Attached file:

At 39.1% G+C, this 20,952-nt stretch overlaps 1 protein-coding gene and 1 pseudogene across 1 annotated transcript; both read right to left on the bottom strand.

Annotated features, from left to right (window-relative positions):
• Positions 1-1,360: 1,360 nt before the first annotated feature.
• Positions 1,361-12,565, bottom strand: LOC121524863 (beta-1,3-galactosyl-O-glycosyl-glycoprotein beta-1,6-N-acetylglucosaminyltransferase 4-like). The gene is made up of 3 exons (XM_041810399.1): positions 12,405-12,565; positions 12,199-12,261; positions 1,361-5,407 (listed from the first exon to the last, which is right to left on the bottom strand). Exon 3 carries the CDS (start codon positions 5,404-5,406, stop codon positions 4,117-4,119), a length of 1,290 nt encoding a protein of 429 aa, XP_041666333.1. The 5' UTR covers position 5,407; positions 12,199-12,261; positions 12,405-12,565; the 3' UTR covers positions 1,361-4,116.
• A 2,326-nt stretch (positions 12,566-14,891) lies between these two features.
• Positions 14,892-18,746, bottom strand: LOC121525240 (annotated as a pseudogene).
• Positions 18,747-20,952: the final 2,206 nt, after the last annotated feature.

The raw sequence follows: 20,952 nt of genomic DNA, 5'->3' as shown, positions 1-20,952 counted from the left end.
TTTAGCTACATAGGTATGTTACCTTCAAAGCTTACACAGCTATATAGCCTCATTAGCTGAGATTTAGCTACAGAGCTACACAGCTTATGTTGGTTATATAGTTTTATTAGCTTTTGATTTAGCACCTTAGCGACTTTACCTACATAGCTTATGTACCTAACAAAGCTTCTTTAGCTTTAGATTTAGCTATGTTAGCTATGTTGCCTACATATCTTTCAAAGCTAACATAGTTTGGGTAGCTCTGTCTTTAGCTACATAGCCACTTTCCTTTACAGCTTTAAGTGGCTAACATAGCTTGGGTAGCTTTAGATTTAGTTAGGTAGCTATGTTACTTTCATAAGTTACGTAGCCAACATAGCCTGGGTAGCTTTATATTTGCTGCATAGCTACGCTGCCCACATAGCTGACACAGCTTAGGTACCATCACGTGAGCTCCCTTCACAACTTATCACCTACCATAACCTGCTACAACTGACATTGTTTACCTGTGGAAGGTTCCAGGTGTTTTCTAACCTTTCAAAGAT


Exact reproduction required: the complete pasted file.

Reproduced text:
At 39.1% G+C, this 20,952-nt stretch overlaps 1 protein-coding gene and 1 pseudogene across 1 annotated transcript; both read right to left on the bottom strand.

Annotated features, from left to right (window-relative positions):
• Positions 1-1,360: 1,360 nt before the first annotated feature.
• Positions 1,361-12,565, bottom strand: LOC121524863 (beta-1,3-galactosyl-O-glycosyl-glycoprotein beta-1,6-N-acetylglucosaminyltransferase 4-like). The gene is made up of 3 exons (XM_041810399.1): positions 12,405-12,565; positions 12,199-12,261; positions 1,361-5,407 (listed from the first exon to the last, which is right to left on the bottom strand). Exon 3 carries the CDS (start codon positions 5,404-5,406, stop codon positions 4,117-4,119), a length of 1,290 nt encoding a protein of 429 aa, XP_041666333.1. The 5' UTR covers position 5,407; positions 12,199-12,261; positions 12,405-12,565; the 3' UTR covers positions 1,361-4,116.
• A 2,326-nt stretch (positions 12,566-14,891) lies between these two features.
• Positions 14,892-18,746, bottom strand: LOC121525240 (annotated as a pseudogene).
• Positions 18,747-20,952: the final 2,206 nt, after the last annotated feature.

The raw sequence follows: 20,952 nt of genomic DNA, 5'->3' as shown, positions 1-20,952 counted from the left end.
TTTAGCTACATAGGTATGTTACCTTCAAAGCTTACACAGCTATATAGCCTCATTAGCTGAGATTTAGCTACAGAGCTACACAGCTTATGTTGGTTATATAGTTTTATTAGCTTTTGATTTAGCACCTTAGCGACTTTACCTACATAGCTTATGTACCTAACAAAGCTTCTTTAGCTTTAGATTTAGCTATGTTAGCTATGTTGCCTACATATCTTTCAAAGCTAACATAGTTTGGGTAGCTCTGTCTTTAGCTACATAGCCACTTTCCTTTACAGCTTTAAGTGGCTAACATAGCTTGGGTAGCTTTAGATTTAGTTAGGTAGCTATGTTACTTTCATAAGTTACGTAGCCAACATAGCCTGGGTAGCTTTATATTTGCTGCATAGCTACGCTGCCCACATAGCTGACACAGCTTAGGTACCATCACGTGAGCTCCCTTCACAACTTATCACCTACCATAACCTGCTACAACTGACATTGTTTACCTGTGGAAGGTTCCAGGTGTTTTCTAACCTTTCAAAGAT